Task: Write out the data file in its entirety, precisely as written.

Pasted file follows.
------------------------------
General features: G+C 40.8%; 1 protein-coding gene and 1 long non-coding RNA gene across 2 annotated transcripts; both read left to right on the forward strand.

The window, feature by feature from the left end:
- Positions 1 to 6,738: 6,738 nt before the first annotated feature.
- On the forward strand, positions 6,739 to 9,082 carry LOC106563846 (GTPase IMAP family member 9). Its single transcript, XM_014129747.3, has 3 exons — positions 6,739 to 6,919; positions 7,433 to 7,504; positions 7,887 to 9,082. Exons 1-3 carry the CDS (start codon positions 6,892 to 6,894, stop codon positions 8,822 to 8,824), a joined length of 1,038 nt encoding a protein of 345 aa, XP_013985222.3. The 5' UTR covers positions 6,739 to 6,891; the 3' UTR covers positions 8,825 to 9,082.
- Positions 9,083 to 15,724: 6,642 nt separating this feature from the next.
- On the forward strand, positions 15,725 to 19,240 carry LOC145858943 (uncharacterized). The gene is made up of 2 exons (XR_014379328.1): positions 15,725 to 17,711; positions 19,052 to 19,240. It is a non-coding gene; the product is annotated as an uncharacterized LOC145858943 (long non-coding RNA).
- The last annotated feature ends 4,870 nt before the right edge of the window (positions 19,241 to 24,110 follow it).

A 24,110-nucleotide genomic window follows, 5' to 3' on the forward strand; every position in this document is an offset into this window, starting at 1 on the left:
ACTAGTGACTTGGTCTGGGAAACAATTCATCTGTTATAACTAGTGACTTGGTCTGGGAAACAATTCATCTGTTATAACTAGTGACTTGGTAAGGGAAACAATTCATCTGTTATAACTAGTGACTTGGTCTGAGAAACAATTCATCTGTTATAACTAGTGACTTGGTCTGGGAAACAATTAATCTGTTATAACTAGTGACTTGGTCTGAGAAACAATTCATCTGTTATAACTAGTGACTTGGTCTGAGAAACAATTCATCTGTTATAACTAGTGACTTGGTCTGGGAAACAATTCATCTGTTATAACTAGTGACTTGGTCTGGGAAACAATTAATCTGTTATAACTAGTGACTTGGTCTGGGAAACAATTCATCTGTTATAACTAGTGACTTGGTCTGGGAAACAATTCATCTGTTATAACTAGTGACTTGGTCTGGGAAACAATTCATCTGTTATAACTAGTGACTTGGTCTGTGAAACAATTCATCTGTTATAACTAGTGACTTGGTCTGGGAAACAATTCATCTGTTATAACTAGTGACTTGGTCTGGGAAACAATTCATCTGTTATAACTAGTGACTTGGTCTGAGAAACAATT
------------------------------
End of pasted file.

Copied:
General features: G+C 40.8%; 1 protein-coding gene and 1 long non-coding RNA gene across 2 annotated transcripts; both read left to right on the forward strand.

The window, feature by feature from the left end:
- Positions 1 to 6,738: 6,738 nt before the first annotated feature.
- On the forward strand, positions 6,739 to 9,082 carry LOC106563846 (GTPase IMAP family member 9). Its single transcript, XM_014129747.3, has 3 exons — positions 6,739 to 6,919; positions 7,433 to 7,504; positions 7,887 to 9,082. Exons 1-3 carry the CDS (start codon positions 6,892 to 6,894, stop codon positions 8,822 to 8,824), a joined length of 1,038 nt encoding a protein of 345 aa, XP_013985222.3. The 5' UTR covers positions 6,739 to 6,891; the 3' UTR covers positions 8,825 to 9,082.
- Positions 9,083 to 15,724: 6,642 nt separating this feature from the next.
- On the forward strand, positions 15,725 to 19,240 carry LOC145858943 (uncharacterized). The gene is made up of 2 exons (XR_014379328.1): positions 15,725 to 17,711; positions 19,052 to 19,240. It is a non-coding gene; the product is annotated as an uncharacterized LOC145858943 (long non-coding RNA).
- The last annotated feature ends 4,870 nt before the right edge of the window (positions 19,241 to 24,110 follow it).

A 24,110-nucleotide genomic window follows, 5' to 3' on the forward strand; every position in this document is an offset into this window, starting at 1 on the left:
ACTAGTGACTTGGTCTGGGAAACAATTCATCTGTTATAACTAGTGACTTGGTCTGGGAAACAATTCATCTGTTATAACTAGTGACTTGGTAAGGGAAACAATTCATCTGTTATAACTAGTGACTTGGTCTGAGAAACAATTCATCTGTTATAACTAGTGACTTGGTCTGGGAAACAATTAATCTGTTATAACTAGTGACTTGGTCTGAGAAACAATTCATCTGTTATAACTAGTGACTTGGTCTGAGAAACAATTCATCTGTTATAACTAGTGACTTGGTCTGGGAAACAATTCATCTGTTATAACTAGTGACTTGGTCTGGGAAACAATTAATCTGTTATAACTAGTGACTTGGTCTGGGAAACAATTCATCTGTTATAACTAGTGACTTGGTCTGGGAAACAATTCATCTGTTATAACTAGTGACTTGGTCTGGGAAACAATTCATCTGTTATAACTAGTGACTTGGTCTGTGAAACAATTCATCTGTTATAACTAGTGACTTGGTCTGGGAAACAATTCATCTGTTATAACTAGTGACTTGGTCTGGGAAACAATTCATCTGTTATAACTAGTGACTTGGTCTGAGAAACAATT